Introducing TeXmacs to students: advice and support?

Hello there,

I was a little absent on the forums in the past weeks since the semester started. I am currently in my last year of a math postdoc at University of Virginia: teaching and applications are overwhelming.

At UVA we have a weekly or fortnightly meeting for students interested in math called Math Club.

I volunteered to do several workshops to introduce students to mathematical tools in computers

Some things I will talk about are

I already use GeoGebra when teaching multivariable calculus and it is a fantastic tool for quick exploration of Euclidean geometry.

Jupyter and Mathematica
I will also mention Jupyter/Ipython and Mathematica/Wolfram Cloud as convenient CAS. I am not happy about advertising Wolfram Cloud, but I must admit to its convenience and ease of entry

** LaTeX and Tikz**
The usual suspects

I really want to suggest to students to get acquainted with TeXmacs.

I must admit that while I am fully supportive of TeXmacs I feel a little self-conscious about talking about a tool that is not “mainstream” in academia. This is made more of an issue because of me being a more junior and non-permanent member of faculty.

For this reason, I wanted to ask for advice and moral support here. Have any of you had experience introducing students (especially lower-level undergrads considering math as a major) to TeXmacs?

I have seen multiple discussions about adoption of TeXmacs in journals/academic publishing. I fully agree with opinions about shortcomings of (La)TeX. However, has anyone ever encountered pushback and managed to find common ground? Any advice?

Finally, I wanted to make a comment about CAS. I believe Wolfram Mathematica has two very large advantages over Jupyter.

  • For beginners, its syntax is strangely close to how one writes math. You can quickly start using Wolfram Mathematica like a calculator on steroids and then, once you encounter more complex problems you expand your knowledge and adapt to Mathematica’s syntax. This is not the case in Jupyter. For basic things in Mathematica you are writing math, in Jupyter you are programming python. Mathematica even has a rudimentary WYSIWYG editing mode. It is ridiculously bad w.r.t TeXmacs but it is better than Jupyter’s python input.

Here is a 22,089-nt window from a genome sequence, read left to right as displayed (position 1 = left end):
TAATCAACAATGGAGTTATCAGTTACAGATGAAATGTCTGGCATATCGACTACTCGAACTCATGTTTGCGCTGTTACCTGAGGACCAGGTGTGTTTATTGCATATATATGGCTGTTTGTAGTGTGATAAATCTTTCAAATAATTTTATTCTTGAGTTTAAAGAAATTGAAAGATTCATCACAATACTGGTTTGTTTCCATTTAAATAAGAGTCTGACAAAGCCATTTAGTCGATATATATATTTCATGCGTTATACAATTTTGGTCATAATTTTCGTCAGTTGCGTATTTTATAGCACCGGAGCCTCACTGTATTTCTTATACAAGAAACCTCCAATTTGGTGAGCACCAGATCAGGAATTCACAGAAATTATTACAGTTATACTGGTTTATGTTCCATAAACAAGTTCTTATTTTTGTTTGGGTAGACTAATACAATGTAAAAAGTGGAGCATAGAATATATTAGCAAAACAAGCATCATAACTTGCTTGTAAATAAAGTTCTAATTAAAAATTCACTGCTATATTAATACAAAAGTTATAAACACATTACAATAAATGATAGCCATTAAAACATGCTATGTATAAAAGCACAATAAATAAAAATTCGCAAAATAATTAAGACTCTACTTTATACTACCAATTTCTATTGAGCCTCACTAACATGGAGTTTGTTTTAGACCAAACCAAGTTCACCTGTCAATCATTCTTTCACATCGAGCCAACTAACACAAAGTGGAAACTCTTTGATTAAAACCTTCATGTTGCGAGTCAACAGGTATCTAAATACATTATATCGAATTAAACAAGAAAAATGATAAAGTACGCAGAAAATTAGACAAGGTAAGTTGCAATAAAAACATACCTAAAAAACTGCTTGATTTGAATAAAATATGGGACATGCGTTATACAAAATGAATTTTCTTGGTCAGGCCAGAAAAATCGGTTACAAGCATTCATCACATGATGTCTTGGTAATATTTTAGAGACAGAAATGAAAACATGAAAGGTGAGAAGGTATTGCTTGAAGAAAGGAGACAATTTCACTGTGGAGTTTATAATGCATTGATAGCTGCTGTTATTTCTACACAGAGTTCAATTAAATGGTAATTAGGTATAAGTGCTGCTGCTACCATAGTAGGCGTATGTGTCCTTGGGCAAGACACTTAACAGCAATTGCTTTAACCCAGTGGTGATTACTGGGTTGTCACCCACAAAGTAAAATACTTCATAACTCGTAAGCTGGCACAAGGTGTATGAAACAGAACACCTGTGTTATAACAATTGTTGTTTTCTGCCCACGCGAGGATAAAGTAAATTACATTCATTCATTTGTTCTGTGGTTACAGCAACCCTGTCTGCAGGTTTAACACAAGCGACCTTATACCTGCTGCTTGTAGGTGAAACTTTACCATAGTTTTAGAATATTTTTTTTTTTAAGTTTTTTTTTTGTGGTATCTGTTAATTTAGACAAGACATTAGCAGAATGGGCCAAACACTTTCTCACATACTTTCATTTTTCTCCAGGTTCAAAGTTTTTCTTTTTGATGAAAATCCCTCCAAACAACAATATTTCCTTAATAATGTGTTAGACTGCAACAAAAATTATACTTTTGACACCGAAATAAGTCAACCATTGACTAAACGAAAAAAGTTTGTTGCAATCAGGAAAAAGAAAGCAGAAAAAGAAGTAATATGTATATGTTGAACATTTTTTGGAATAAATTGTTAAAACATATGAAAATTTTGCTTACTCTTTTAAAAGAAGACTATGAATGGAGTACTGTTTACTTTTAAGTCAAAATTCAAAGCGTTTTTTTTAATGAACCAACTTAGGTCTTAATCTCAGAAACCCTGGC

• Mathematica has LOADS of examples. You start typing, you see a familiar name (e.g. Plot), you click F1 and you have a popup with so many worked through examples that you can learn very quickly.

A question and a suggestion: (related to point 1)

What is the current state of TeXmacs as CAS with WYSIWYG input? Is there a way to write a WYSIWYG integral and make some plugin compute it for you? What about solve a linear system of equations? I will try to investigate further but if anyone has links to resources, I would be grateful.

Thank you all once again for the support in my journey to learn TeXmacs! Any words of encouragement or helpful resource links are appreciated. I am now hoping to pass on this knowledge to students.


Well, I will be using it when teaching this semester. But I have no experience so far. I’m also pretty sure you can do the CAS stuff you mentioned. Take a look at this video:
Around 1:17:25 Mr. @vdhoeven talks about Maxima integration.

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I never did a public presentation on TeXmacs; taken for granted that one talks about ease of writing and ease of obtaining structured documents, I would also talk about programming TeXmacs.

One point which I have in very loose focus, but can maybe made sharp, is that it is possible to use a TeXmacs macro within a TeXmacs macro “almost always” (I cannot define “almost always”) while with LaTeX environments / macros one will “often” (I cannot define “often” either) not be able to do it. I vaguely recall not being able to put a LaTeX theorem environment within a frame, but I would have to spend some time before I get a not-working example.

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Take a look at Graphical Interface in TeXmacs for doing symbolic mathematics using Maxima and Issues with the Maxima-plugin solving integrals from using mathematical input (I did not go through the details and did not try it).

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I’ve presented on the use of TeXmacs in teaching to academic colleagues a few times. I have never encountered any antagonism. Some people seem to be interested and ask questions. Some (perhaps many) may be indifferent, but I wouldn’t expect pushback, really.

I would just demonstrate how TeXmacs can save a lot of time and effort when writing and doing research. Then it’s up to the students to bite and look further into the details.

A remark about Jupyter: Jupyter is an interface to many different programming languages, not just Python (in fact, the name itself is a reference to Julia, Python and R). It’s not surprising that generic Python is not as suitable for mathematics as Mathematica, as they are very different tools. A comparison between Mathematica and perhaps SageMath (Python based, but integrated with many mathematical software packages), would be more appropriate.

Thanks for the advice! I am much more reassured.

I am familiar with Sagemath. That system, while being closer to “math” still lacks the WYSIWYG math input and being more pythonic rather than mathematic is still kind of an issue.